Ben Langhinrichs

October, 2005
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Genii Weblog


Civility in critiquing the ideas of others is no vice. Rudeness in defending your own ideas is no virtue.


Mon 31 Oct 2005, 05:41 PM
Fortunately, it is only to go Trick or Treating.

Update: Phew, lots of candy and lots of scary monsters and beautiful princesses later.  My son only seemed to know three phrases, "Happy Halloween!", "Thank you!", and "Die, human scum, die!".  Fortunately, the first two were directed at the houses we visited, and the third seems to have been reserved for me.





Copyright © 2005 Genii Software Ltd.

Mon 31 Oct 2005, 11:37 AM
I'll admit it, I have gone out of my way to avoid using JavaScript.  It just never seemed necessary when working with Notes/Domino, and it doesn't work well in the Notes Client, and, well, I just didn't really want to learn something new.  The times I have needed JavaScript, I have just reached out to the many smart people in Penumbra who know JavaScript and all sorts of wonders, so I didn't have to.

But working with these web based editors and CoexEdit has impressed me quite a bit.  You can do some pretty slick stuff with JavaScript (or JScript or ECMAScript or whatever the heck it is really).  I have had to actually dive into the inner workings of FCKEditor to add some new features I wanted to extend CoexEdit compatibility with Notes (adding local images and file attachments and doclinks from the web), and, with assistance, these are all working pretty well.  And, while I am hardly a JavaScript expert, I will start to count this as a language I am willing to learn to work with, rather than a language (such as Cobol) that I am unwilling to learn.  One baby step for most people, perhaps but one giant leap for me.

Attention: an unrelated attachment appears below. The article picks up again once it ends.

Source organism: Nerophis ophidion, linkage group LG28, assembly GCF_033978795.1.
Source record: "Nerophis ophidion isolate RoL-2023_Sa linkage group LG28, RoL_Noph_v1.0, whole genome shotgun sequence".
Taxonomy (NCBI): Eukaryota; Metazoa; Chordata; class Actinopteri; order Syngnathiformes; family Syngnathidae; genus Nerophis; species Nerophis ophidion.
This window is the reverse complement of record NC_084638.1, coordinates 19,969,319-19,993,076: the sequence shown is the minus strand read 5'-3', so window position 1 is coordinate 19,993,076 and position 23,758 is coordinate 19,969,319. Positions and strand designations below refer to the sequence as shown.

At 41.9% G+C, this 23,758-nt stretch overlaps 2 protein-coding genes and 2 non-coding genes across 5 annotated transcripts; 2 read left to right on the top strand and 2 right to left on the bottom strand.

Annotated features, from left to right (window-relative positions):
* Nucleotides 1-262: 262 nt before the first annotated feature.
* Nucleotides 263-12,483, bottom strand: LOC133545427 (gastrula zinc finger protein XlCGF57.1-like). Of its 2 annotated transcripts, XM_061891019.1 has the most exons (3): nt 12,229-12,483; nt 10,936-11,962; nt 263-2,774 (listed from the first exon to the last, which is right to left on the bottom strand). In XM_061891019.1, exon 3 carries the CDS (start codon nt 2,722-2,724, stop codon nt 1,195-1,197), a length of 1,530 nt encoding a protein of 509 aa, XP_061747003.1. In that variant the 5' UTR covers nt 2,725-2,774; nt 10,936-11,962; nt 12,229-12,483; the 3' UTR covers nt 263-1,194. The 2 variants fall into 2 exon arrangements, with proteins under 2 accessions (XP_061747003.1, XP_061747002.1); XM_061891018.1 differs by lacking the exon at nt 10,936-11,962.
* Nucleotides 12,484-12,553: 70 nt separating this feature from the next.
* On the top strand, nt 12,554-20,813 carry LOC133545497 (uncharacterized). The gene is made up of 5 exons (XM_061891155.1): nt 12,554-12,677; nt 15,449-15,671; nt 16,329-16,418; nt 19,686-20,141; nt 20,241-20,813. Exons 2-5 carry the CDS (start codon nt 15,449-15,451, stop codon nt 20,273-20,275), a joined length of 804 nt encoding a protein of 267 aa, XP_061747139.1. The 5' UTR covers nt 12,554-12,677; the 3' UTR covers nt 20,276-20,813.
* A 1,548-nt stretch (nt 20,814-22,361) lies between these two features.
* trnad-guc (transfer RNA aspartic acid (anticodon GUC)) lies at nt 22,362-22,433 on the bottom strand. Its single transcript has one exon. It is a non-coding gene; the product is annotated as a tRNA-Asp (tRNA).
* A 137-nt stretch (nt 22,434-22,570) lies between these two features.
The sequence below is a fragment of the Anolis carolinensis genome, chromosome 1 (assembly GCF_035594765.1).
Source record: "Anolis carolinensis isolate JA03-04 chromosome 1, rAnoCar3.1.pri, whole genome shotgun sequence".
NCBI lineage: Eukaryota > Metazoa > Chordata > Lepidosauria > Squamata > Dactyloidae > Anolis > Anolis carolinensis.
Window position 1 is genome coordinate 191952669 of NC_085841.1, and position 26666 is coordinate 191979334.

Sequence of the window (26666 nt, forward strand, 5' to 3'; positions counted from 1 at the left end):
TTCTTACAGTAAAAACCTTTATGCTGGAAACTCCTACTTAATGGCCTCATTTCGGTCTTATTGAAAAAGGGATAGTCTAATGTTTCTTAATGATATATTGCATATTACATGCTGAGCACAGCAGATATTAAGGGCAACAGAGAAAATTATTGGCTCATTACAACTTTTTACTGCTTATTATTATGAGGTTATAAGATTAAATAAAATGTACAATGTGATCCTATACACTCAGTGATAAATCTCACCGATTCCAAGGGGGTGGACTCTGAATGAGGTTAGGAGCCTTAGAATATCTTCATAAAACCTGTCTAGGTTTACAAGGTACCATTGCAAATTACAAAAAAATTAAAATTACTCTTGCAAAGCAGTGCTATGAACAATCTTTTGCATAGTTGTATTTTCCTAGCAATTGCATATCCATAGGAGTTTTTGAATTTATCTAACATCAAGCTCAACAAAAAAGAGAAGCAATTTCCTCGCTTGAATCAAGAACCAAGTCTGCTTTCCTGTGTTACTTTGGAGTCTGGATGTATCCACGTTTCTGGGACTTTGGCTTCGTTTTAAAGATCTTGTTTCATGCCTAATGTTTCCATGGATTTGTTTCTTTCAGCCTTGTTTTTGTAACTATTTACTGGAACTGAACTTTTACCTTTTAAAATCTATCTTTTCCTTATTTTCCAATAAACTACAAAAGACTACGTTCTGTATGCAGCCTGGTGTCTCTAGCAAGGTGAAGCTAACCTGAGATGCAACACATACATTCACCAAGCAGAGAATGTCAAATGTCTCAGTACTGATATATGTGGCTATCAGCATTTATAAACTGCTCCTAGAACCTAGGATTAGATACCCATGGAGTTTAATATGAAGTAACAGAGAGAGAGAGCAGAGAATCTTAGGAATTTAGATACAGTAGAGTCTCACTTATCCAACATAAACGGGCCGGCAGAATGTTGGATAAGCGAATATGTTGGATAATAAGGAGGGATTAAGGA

Copyright © 2005 Genii Software Ltd.

Sat 29 Oct 2005, 07:32 AM
I read that Time stands still for Big Ben on CNN, and got all excited, but it turns out they mean the other Big Ben.

Copyright © 2005 Genii Software Ltd.

Fri 28 Oct 2005, 05:45 PM
Man, what a week.

Copyright © 2005 Genii Software Ltd.

Fri 28 Oct 2005, 01:07 PM
I am likely to expand on this later, but a reader in the support forum suggested I repost this here:

Question: Can text be placed on an image for display in a Notes Client?

Answer:  Yes.  In a few steps you can do it with native Notes and our Midas Rich Text LSX allows you to do it programmatically.  Take the following (disgusting) image:


Now, if you want to put a caption on this, you right-click on the image and get the Picture Properties



and I added a caption "Drop Dead Fred".  A hint here.  See how the option below the Caption is greyed out.  Click on the check mark and it will become available.  You can either have the caption below (but part of) the picture, or you can have it centered.  You can also change the font and color, although that is not obvious, by simply switching to the Text properties while you still have the picture selected.  Another trick, which I'll describe in my blog about this, will allow the image to be either above or below the center, to get:


I should warn you, Domino does not translate any of this to the web, so you might be better off making a table cell, having the image as the background image and then putting the text on top of that, which will translate to the web.  There are disadvantages to that approach, but it is an option in the Notes client.  Again, both options can be done programmatically with our Midas Rich Text LSX.


Copyright © 2005 Genii Software Ltd.

Wed 26 Oct 2005, 10:51 PM
My daughter is coming home tonight from college for a visit, and if my wife is to be believed, my daughter is having a whole slew of blond moments.  Since she has always had lovely dark brown hair (for a somewhat blurry example and a glimpse of her awesome dress, see ABC News and Prom follow up), it is hard for me to picture my daughter blond, but they should be home in a few minutes and I guess I'll have a chance to see.  Which brings me, of course, to the subject of tattoos (my daughter does not have any of those, as far as I know, and if she does and I don't know, I don't want to know, so don't tell me).  Um, yes, tattoos.  How is it that a generation that thinks that no fashion should last more then about ten minutes and that thinks nothing of changing hair color, etc. etc. also likes the idea of permanent tattoos?  Did nobody explain permanent to them?  Yes, a green undulating lizard on your shoulder may be very "in" right now, but will it still be "in" next year?  It seems so long term for such a short term generation.  Oh well, if I understood, I guess I wouldn't be a parent.

I'll let you know how the hair looks.  I might even, possibly, be able to get a picture, but no promises.

Copyright © 2005 Genii Software Ltd.